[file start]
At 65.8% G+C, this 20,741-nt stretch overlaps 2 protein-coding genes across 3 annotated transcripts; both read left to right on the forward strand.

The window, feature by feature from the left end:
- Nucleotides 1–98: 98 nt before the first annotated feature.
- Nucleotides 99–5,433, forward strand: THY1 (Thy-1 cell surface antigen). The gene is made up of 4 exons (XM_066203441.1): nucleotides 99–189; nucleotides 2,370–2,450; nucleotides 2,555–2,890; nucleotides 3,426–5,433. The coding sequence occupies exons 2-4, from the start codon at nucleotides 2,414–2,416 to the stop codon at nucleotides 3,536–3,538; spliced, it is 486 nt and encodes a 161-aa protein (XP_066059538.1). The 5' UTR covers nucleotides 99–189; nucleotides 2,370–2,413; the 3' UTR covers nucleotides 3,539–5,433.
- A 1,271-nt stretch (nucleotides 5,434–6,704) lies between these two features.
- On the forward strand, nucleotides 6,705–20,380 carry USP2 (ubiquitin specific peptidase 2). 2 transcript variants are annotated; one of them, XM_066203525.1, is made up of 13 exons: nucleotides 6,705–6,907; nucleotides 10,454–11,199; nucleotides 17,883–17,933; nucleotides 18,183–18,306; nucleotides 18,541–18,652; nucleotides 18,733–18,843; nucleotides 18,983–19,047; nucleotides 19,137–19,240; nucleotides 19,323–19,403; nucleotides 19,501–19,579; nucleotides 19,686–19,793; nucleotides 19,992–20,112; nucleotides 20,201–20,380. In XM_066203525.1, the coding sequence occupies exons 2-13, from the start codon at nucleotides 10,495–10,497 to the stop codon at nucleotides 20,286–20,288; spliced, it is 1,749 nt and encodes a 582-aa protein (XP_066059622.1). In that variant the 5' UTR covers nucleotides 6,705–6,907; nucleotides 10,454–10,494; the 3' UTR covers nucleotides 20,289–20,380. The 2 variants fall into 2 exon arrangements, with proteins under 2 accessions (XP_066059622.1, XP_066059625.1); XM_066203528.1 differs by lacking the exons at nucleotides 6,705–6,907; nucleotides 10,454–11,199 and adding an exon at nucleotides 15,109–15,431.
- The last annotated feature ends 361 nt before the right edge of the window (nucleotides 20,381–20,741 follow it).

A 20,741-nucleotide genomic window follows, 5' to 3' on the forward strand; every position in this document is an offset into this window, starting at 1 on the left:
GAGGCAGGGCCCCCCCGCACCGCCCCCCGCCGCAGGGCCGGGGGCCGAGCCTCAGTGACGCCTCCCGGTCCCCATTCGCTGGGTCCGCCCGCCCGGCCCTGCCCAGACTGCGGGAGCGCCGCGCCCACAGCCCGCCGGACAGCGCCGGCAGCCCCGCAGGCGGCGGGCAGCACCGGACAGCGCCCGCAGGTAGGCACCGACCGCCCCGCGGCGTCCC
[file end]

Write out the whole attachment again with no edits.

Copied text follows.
At 65.8% G+C, this 20,741-nt stretch overlaps 2 protein-coding genes across 3 annotated transcripts; both read left to right on the forward strand.

The window, feature by feature from the left end:
- Nucleotides 1–98: 98 nt before the first annotated feature.
- Nucleotides 99–5,433, forward strand: THY1 (Thy-1 cell surface antigen). The gene is made up of 4 exons (XM_066203441.1): nucleotides 99–189; nucleotides 2,370–2,450; nucleotides 2,555–2,890; nucleotides 3,426–5,433. The coding sequence occupies exons 2-4, from the start codon at nucleotides 2,414–2,416 to the stop codon at nucleotides 3,536–3,538; spliced, it is 486 nt and encodes a 161-aa protein (XP_066059538.1). The 5' UTR covers nucleotides 99–189; nucleotides 2,370–2,413; the 3' UTR covers nucleotides 3,539–5,433.
- A 1,271-nt stretch (nucleotides 5,434–6,704) lies between these two features.
- On the forward strand, nucleotides 6,705–20,380 carry USP2 (ubiquitin specific peptidase 2). 2 transcript variants are annotated; one of them, XM_066203525.1, is made up of 13 exons: nucleotides 6,705–6,907; nucleotides 10,454–11,199; nucleotides 17,883–17,933; nucleotides 18,183–18,306; nucleotides 18,541–18,652; nucleotides 18,733–18,843; nucleotides 18,983–19,047; nucleotides 19,137–19,240; nucleotides 19,323–19,403; nucleotides 19,501–19,579; nucleotides 19,686–19,793; nucleotides 19,992–20,112; nucleotides 20,201–20,380. In XM_066203525.1, the coding sequence occupies exons 2-13, from the start codon at nucleotides 10,495–10,497 to the stop codon at nucleotides 20,286–20,288; spliced, it is 1,749 nt and encodes a 582-aa protein (XP_066059622.1). In that variant the 5' UTR covers nucleotides 6,705–6,907; nucleotides 10,454–10,494; the 3' UTR covers nucleotides 20,289–20,380. The 2 variants fall into 2 exon arrangements, with proteins under 2 accessions (XP_066059622.1, XP_066059625.1); XM_066203528.1 differs by lacking the exons at nucleotides 6,705–6,907; nucleotides 10,454–11,199 and adding an exon at nucleotides 15,109–15,431.
- The last annotated feature ends 361 nt before the right edge of the window (nucleotides 20,381–20,741 follow it).

A 20,741-nucleotide genomic window follows, 5' to 3' on the forward strand; every position in this document is an offset into this window, starting at 1 on the left:
GAGGCAGGGCCCCCCCGCACCGCCCCCCGCCGCAGGGCCGGGGGCCGAGCCTCAGTGACGCCTCCCGGTCCCCATTCGCTGGGTCCGCCCGCCCGGCCCTGCCCAGACTGCGGGAGCGCCGCGCCCACAGCCCGCCGGACAGCGCCGGCAGCCCCGCAGGCGGCGGGCAGCACCGGACAGCGCCCGCAGGTAGGCACCGACCGCCCCGCGGCGTCCC